Postpartum Depression and Birth Experience in Russia

Postpartum Depression and Birth Experience in Russia


Background. In European countries, postpartum depression (PPD) occurs in 13–19% of women. The statistics indicate that postpartum depressive disorders affect up to 300,000 women in Russia annually. There is still an extremely acute lack of psychological comfort provided to women during labor in Russia. 

Objective. To our knowledge, ours is the first study that examines the association between childbirth experience and the risk of PPD in Russia.

Design. We collected data from 190 Russian-speaking mothers, ages 19 to 46, (M = 32 +4.3) two months after their delivery. 

Results. Birth satisfaction and physical well-being two months after delivery were significantly inversely associated with PPD. Birth satisfaction negatively correlated with the perceived severity and unpredictability of labor, and positively correlated with physical well-being two months after delivery. The presence of a partner and a personal midwife or doula at birth was associated with higher birth satisfaction. 

Conclusion. Our results emphasize the significance of childbirth satisfaction in the context of PPD and suggest the importance of individual professional support during labor.


Yakupova, V.A.
Lomonosov Moscow State University, Moscow, Russia
Suarez, A.
University of Helsinki, Helsinki, Finland

Received: 04.16.2021

Accepted: 11.22.2020

Themes: Clinical psychology


Pages: 28-38

DOI: 10.11621/pir.2021.0103

Keywords: postpartum depression (PPD); birth satisfaction; maternal mental health; prevention of postpartum depression; doula support


Postpartum depression (PPD) occurs in 13–19% of women globally (O'Hara & McCabe, 2013), with an estimated overall prevalence of 17% among healthy mothers without a prior history of depression (Shorey et al., 2018). However, there is a significant heterogeneity of the PPD prevalence across nations, ranging from 3% in Singapore to 38% in Chile (Hahn-Holbrook,Cornwell-Hinrichs, & Anaya, 2018). Therefore, it is important to study PPD within national contexts.

Higher rates of PPD have been observed in nations with significantly higher rates of income inequality, maternal and infant mortality, and women of childbearing age working more than 40 hours a week (Hahn-Holbrook, Cornwell-Hinrichs, & Anaya, 2018). In Russia, income inequality has increased significantlyover the past 30 years (Morgan & Neef, 2020), and while rates of both maternal and infant mortality have been improving, they are still considerably higher than in the European countries (Danishevski, Balabanova, Parkhurst, & McKee, 2003). While these factors indicate that we may expect high prevalence of PPD in Russia compared to the global trend, there is a substantial knowledge gap, since no comprehensive studies have addressed the incidence, prevalence, and risk factors for PPD in Russia.

An extensive World Health Organization (WHO) report in 2003 indicated a number of risk factors for PPD (Stewart et al.). The authors showed that a history of psychopathology before and during pregnancy, maternal neuroticism and difficult child temperament, lack of social support, and obstetric difficulties among others, present risk for development of PPD. While obstetric factors were reported to make a small but significant contribution to the development of PPD, the subjective experience of childbirth was not examined in this literature review.

Newer evidence, however, suggests that a traumatic childbirth experience plays a major role in the development of PPD (Bell & Andersson, 2016; Gosselin, Chabot, Béland, Goulet-Gervais, & Morin, 2016); our previous studies have corroborated this (Yakupova, 2018). In line with these studies, obstetric violence and medical interventions were associated with increased risk for PPD (Mohammad, Gamble, & Creedy, 2011; Silveira et al., 2019; Souza, Rattner, & Gubert, 2017; Xu Ding, Ma, Xin, & Zhang,2017). Obstetric violence includes being subjected to mistreatment, disrespect, abuse, negligence, and violation of human rights by health professionals (WHO, 2014), while medical interventions include emergency cesarean section, routine synthetic oxytocin administration, pre-labor rupture of membranes, and episiotomy.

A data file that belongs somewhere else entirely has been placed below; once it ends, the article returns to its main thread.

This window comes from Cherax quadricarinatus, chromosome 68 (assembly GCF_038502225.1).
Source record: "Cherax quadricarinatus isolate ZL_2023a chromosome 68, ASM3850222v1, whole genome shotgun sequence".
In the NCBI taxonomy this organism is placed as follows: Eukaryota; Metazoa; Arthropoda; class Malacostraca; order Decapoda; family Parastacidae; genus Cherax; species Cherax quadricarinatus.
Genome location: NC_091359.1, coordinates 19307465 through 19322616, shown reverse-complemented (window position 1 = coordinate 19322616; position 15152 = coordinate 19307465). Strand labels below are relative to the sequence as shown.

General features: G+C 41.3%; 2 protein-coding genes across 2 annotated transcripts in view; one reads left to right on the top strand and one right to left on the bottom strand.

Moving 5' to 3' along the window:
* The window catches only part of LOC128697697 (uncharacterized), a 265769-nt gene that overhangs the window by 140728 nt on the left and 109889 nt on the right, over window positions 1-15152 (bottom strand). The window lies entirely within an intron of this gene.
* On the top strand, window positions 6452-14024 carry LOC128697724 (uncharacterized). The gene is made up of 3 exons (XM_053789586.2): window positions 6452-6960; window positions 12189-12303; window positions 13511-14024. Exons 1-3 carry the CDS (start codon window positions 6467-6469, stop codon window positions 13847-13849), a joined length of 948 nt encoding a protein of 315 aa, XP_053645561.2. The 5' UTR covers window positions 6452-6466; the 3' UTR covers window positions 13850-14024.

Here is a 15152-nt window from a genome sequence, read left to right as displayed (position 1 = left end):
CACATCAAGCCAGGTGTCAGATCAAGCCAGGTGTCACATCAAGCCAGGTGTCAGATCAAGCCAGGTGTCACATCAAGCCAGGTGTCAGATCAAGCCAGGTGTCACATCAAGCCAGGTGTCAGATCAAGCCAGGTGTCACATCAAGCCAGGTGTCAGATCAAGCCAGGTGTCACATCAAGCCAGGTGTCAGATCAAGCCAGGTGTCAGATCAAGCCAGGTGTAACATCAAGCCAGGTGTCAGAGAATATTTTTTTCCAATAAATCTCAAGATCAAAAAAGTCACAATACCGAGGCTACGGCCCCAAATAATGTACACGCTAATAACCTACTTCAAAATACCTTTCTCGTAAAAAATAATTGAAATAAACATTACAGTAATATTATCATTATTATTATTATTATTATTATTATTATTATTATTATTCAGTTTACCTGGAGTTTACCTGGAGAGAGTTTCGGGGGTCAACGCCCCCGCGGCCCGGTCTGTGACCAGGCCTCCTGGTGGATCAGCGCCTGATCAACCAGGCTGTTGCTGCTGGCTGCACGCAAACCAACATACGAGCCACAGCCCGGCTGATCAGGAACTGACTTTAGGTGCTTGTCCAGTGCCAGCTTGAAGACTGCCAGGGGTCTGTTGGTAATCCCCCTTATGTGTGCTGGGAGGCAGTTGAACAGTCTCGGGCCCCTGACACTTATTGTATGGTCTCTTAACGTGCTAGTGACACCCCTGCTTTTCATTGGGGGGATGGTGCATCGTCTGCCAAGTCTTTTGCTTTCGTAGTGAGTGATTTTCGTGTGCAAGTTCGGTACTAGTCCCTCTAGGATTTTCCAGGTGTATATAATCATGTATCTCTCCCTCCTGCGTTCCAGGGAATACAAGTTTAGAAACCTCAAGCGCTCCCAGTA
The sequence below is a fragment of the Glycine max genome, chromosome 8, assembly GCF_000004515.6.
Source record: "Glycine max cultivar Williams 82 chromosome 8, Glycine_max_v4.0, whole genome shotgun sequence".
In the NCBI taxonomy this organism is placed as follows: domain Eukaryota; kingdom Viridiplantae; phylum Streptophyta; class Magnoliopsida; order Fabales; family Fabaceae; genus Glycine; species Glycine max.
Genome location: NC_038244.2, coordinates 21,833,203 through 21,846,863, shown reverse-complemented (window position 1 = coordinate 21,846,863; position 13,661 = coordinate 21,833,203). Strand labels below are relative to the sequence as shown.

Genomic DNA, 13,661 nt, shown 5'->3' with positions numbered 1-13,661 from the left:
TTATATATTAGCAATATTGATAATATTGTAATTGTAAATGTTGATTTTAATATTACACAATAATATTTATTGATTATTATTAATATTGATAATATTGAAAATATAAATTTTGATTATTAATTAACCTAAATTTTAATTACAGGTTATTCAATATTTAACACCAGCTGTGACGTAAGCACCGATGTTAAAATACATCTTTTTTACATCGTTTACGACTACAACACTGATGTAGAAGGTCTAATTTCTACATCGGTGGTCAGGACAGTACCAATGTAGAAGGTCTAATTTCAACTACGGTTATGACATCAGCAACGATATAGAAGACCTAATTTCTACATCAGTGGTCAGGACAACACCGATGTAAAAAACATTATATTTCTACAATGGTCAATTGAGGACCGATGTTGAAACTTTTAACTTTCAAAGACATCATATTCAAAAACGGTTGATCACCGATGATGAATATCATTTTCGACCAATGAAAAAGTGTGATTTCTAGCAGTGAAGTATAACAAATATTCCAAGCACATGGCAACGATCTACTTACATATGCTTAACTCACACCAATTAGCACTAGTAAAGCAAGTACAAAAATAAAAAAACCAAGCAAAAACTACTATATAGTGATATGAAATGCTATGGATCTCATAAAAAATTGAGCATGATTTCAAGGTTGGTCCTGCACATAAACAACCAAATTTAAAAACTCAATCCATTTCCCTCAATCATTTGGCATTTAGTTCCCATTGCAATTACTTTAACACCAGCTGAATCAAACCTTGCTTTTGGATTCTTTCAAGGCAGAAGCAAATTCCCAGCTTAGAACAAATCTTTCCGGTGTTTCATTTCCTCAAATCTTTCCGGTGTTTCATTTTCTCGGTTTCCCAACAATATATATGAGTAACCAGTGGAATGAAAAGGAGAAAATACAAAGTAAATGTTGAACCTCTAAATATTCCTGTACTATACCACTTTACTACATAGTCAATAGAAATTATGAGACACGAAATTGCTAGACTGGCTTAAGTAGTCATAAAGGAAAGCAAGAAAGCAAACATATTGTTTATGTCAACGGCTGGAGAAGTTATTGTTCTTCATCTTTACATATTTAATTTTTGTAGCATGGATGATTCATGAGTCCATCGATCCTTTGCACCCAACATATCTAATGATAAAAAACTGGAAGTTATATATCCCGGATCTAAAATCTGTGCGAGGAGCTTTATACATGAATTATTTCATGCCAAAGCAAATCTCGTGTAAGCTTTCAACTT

In Russia, modern evidence- and ethics-based obstetric practices are still in their infancy, while the maternity healthcare system largely follows the conservative Soviet approach (Borozdina & Novkunskaya, 2020). The conservative approach includes a paternalistic style of communication, lack of ethical concern, outdated medical practices, and overall medicalization of birth, with medical personnel focusing primarily on the bureaucratic demands rather than on the patient’s needs and psychological comfort (Temkina, 2014).

Studies ndicate that maternal psychological well-being after childbirth is associated with a sense of security, the ability to make her own decisions, and continuous support during labor (Bohren et al., 2017; Saisto, Salmela, Nurmi, & Halmesmaki, 2001). However, in Russia, women frequently lack support during labor, since small regional maternity hospitals can still prevent partners from attending the birth, and a doula or private midwife is available only by paid contract, not through the public healthcare sector (Novkunskaya, 2017).  

Taken all together, these factors indicate that women may be at higher risk for developing PPD in Russia. However, to our knowledge, no study has investigated this risk or protective factors against it in relation to PPD. Thus, the aim of our study was to examine the association between obstetric factors, childbirth satisfaction, and continuous support during labor with PPD symptoms two months after delivery.

We hypothesized that 1) a higher level of PPD symptoms was associated with a lower level of childbirth satisfaction, poorer physical well-being after delivery, and delivery mode (emergency cesarean vs. elective cesarean vs. vaginal birth); and 2) a higher level childbirth satisfaction was associated with delivery mode (vaginal vs. elective cesarean vs. emergency cesarean birth), better physical well-being after delivery, and mode of birth support (support by a partner, doula or private midwife vs no support).

Materials and Methods

Study design

Data collection took place from June 2018 to February 2019. The women received an invitation to take part in the study through thematic communities and training classes for moms-to-be and new parents. Questionnaires were sent to respondents via e-mail after their written consent to participate was received. The participants were interviewed two months after delivery (the average age of the children was 1.9+0.22months). The inclusion criteria were 1) being at least 18 years old, and 2) giving birth no more than two months ago.